Over the past few months the commercial banking sector has had its fair share of challenges.
‘ Libor rigging scandal, negative publicity surrounding bonuses and increased competition from smaller high street banks are to name just a few.
No doubt this turbulent environment will present challenges for Anthony Jenkins, who has just become the new chief executive of Barclays
. So what are the factors having an impact on the working environment, and how does it affect those great managers
of today who could well be leaders of tomorrow?
Using the banking sector as an example, and Institute for the Future Bob Johansen
’s VUCA explanation, here are just FOUR of the key challenges that Barclays’ Jenkins is most likely to face:
Change happens that is undeniable, but keeping up or ahead of that change is paramount. For a long time banks in the UK have only been competing against other high street banks. This is changing, as several UK supermarkets branch out and provide a greater range of financial products and services.
What puts a supermarket in the forefront of the public’s eye is trust. After what has happened the public have perhaps become sceptical of the power and some have lost trust in the traditional high street bank. A report published in The Times
emblazoned with the headline, ‘People prefer to bank with John Lewis
’ indicates that customer loyalty is shifting.
The challenges faced by the likes of Jenkins are more convoluted. What does a supermarket provide that sets them apart from the high street bank? Ultimately, it is their brand identity that people are drawn to and many perceive them as a far more accessible and customer orientated.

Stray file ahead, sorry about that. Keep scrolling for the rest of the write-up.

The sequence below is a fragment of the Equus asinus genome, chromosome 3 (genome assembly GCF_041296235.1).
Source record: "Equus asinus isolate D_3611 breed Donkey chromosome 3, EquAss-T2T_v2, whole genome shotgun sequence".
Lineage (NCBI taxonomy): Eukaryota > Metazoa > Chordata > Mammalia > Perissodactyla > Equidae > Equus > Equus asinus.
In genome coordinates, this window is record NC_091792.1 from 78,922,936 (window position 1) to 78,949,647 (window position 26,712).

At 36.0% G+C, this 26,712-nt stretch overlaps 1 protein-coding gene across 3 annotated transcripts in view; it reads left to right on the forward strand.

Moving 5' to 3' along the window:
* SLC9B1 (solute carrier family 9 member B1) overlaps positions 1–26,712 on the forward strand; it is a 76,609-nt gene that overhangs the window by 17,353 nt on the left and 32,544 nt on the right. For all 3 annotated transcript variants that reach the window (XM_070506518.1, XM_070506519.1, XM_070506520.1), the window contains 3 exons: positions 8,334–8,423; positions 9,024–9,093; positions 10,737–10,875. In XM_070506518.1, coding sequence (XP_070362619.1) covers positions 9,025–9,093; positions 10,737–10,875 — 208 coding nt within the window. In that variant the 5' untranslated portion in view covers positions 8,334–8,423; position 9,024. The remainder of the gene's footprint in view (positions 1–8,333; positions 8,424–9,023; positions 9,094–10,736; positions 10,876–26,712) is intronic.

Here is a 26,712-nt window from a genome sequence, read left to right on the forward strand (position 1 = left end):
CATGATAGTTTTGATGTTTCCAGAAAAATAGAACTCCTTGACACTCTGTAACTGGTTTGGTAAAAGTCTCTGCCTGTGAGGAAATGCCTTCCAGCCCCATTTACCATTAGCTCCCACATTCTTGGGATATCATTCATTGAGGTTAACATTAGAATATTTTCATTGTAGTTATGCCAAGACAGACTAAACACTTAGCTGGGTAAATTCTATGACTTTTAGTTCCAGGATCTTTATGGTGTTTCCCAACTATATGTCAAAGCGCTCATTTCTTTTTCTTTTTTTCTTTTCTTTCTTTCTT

Marks and Spencer
revealed their first Marks and Spencer bank this week in their flagship Marble Arch store. It boasts opening hours that match the shop, so you can even bank on Sundays, something no other high street bank can boast. High street banks are faced with a dilemma. Do they follow suit?
It is important to identify clear goals and aims. Supermarkets are extremely confident at doing this. For example, they want to improve their underlying profits, so they formulate a strategy and implement it within days.
This is trickier for a bank because it has to comply with strict regulations, but that doesn’t mean it can’t formulate a plan and stick to it.
Jenkins could learn a few things from the supermarkets, not only by exploring what makes them such trusted entities, but also by taking a glance at their business model.
But how closely are HR departments monitoring the changing environment within their own industry? And, perhaps more importantly, how effectively are they equipping managers for leadership roles with this impending changing in mind?
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